Diffuse malignant pleural mesothelioma (MPM) is an uncommon but aggressive tumor with median survival of 9 to 12 months despite multimodal therapy (surgery, chemotherapy, and radiation therapy).1 Histology and tumor, node, metastases (TNM) stage are the only standard predictors of survival.2–4 Although epithelioid MPM has a better prognosis than nonepithelioid (biphasic and sarcomatoid) tumors, prognosis within epithelioid histology is variable. We have recently reported the prognostic utility of histologic subtyping in epithelioid MPM, and proposed that the pleomorphic subtype should be reclassified as nonepithelioid histology because of similar clinical outcomes.5 However, to the best of our knowledge, the biological reasons for this similarity in prognosis remain unexplored.
18F-fluorodeoxyglucose (FDG) positron emission tomography (PET) is a standard radiographic tool in clinical practice, which assesses the metabolic activity of tumor cells.6–8 In addition to facilitating prognosis, maximum standardized uptake value (SUVmax) on FDG-PET reflects histology in lung cancer. SUVmax is significantly lower in lung adenocarcinoma than in squamous cell carcinoma.9–11 To investigate the biology of the pleomorphic subtype in epithelioid MPM, our aim in this study was to determine the correlation between preoperative SUVmax and histologic subtypes of epithelioid MPM. In addition, we investigated the correlation between SUVmax and tumor proliferation on the basis of mitotic count.
PATIENTS AND METHODS
Tumor slides were available for 148 patients who received a diagnosis of MPM between 1998 and 2009 at Memorial Sloan-Kettering Cancer Center (MSKCC). Of these, 78 patients underwent FDG-PET before surgical resection. Fifty of 78 patients (64%) underwent PET scans at MSKCC. Seventy-one patients (91%) were not treated with any chemotherapy before the PET scans. Clinical information was collected through a database maintained by the Thoracic Service, Department of Surgery at MSKCC. Institutional review board approval was obtained at MSKCC before the study began. There were 66 patients with epithelioid tumors and 12 with nonepithelioid tumors (six biphasic and six sarcomatoid). Clinical variables recorded in the prospectively maintained database included age, sex, laterality, TNM stage, and surgical procedure. TNM staging was based on the reported imaging findings, the surgeon’s intraoperative findings, and the pathologic evaluation of the resected specimens using the 6th edition of the American Joint Commission on Cancer Staging Manual.12 All patients were followed until date of death or last follow-up.
Pathologic diagnosis was based on standard histologic, histochemical, and immunohistochemical criteria.13–15 As a positive marker of immunohistochemistry for MPM, we used standard immunohistochemical markers including calretinin, WT-1, cytokeratin 5/6, and D2-40. As negative markers for MPM, we used carcinoembryonic antigens, CD15, B72.3, BerEP4, and thyroid transcription factor-1. In addition, pathologic diagnosis was correlated with gross distribution of the tumor and absence of an intrapulmonary lesion on radiologic imaging.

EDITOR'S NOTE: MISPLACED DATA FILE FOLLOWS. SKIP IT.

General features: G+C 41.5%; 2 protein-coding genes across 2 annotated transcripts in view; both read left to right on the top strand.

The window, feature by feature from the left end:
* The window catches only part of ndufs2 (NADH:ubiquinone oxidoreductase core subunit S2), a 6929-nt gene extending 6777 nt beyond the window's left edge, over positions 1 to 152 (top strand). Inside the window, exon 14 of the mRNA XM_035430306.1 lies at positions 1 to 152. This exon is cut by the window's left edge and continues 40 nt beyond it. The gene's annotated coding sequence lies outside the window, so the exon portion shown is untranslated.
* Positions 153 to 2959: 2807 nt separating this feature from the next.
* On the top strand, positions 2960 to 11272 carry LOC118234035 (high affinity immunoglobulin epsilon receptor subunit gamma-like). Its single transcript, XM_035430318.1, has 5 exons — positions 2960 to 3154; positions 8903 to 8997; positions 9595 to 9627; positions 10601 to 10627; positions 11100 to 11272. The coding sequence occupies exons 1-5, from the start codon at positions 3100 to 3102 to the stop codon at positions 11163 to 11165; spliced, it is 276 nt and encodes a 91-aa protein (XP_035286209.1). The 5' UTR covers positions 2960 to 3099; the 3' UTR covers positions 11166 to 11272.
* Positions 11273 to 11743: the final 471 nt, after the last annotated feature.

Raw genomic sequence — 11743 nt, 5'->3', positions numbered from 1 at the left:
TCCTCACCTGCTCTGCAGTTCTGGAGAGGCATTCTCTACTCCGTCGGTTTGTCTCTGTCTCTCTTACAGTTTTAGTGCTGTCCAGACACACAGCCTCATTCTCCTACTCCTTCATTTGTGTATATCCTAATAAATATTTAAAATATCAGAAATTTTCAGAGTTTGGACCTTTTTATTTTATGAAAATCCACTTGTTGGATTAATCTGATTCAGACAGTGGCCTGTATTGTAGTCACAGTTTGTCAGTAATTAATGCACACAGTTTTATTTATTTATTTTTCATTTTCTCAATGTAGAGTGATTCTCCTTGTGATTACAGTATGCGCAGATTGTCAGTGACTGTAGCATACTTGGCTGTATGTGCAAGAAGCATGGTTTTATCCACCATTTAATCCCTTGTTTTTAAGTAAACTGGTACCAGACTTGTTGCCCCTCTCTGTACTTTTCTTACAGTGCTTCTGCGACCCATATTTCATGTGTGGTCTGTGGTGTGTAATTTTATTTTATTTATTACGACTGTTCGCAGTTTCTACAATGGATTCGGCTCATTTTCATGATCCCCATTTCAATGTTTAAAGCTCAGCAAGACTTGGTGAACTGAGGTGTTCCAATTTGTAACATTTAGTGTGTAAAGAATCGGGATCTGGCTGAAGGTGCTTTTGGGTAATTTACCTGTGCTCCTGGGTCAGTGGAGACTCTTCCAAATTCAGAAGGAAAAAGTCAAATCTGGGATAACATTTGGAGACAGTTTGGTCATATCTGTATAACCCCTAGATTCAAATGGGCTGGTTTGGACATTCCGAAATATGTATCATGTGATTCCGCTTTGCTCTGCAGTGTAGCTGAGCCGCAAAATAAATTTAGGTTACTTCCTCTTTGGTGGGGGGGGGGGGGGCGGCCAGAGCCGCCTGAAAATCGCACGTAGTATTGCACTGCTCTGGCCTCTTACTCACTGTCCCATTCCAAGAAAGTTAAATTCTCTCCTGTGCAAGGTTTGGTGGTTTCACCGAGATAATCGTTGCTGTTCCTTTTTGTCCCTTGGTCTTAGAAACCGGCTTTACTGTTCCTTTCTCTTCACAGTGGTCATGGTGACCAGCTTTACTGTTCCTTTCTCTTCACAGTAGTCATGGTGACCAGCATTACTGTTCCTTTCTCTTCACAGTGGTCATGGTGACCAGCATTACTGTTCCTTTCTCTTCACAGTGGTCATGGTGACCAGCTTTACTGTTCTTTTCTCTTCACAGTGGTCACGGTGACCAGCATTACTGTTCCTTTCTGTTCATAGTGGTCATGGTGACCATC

Technique of FDG-PET
The following technique was used for PET scans performed at MSKCC. Patients received 10 to 15 mCi (370–555 MBq) of FDG intravenously. Patients were instructed to fast for 6 hours or more before injection; plasma-glucose levels were measured before imaging. Approximately 60 minutes after injection, torso images were acquired with either GE Advance (GE Medical Systems, Waukesha, WI) or HR plus (Siemens/CTI, Knoxville, TN) PET scanners. Beginning in November 2001, studies were also acquired on hybrid PET/computed tomography (CT) imaging systems, including the Biograph (Siemens/CTI, Nashville, TN) and Discovery LS (GE Medical Systems, Waukesha, WI). The Biograph data was acquired in three-dimensional (3D) mode. All the other scanners used two-dimensional (2D) PET image acquisition. Discovery LS incorporates a PET Advance tomograph, and Biograph incorporates an HR plus PET tomograph. For PET/CT, a low-dose CT scan was acquired first to allow for PET attenuation, correction, and anatomic localization of PET abnormalities. Each PET dataset was reconstructed for image display using iterative algorithms, with and without attenuation correction. Experienced radiologists with specific expertise in nuclear medicine interpreted PET imagery at the time of diagnosis. Uptake of FDG by tumor was quantified by PET region-of-interest analysis with the SUVmax. SUV was calculated as:
Equation (Uncited)Image Tools
All available hematoxylin and eosin–stained slides (median 7, range, 1–43 slides/case) of epithelioid MPM lesions were reviewed by a single pathologist (K.K.) for the purpose of this study, using an Olympus BX51 microscope (Olympus, Tokyo, Japan) with a standard eyepiece of 22 mm diameter; problem cases were reviewed by two pathologists (W.D.T. and K.K.). Histologic classification for epithelioid MPM was done according to the 2004 World Health Organization criteria (<10% sarcomatoid component).15 Epithelioid MPM comprised one or more of five histologic patterns,5 which were recorded in 5% increments: (1) trabecular, (2) tubulopapillary, (3) micropapillary, (4) solid, and (5) pleomorphic. Tumors were classified as pleomorphic subtype when cytologic pleomorphism comprised at least 10% of the tumor.5 The remaining tumors were classified according to the predominant histologic patterns.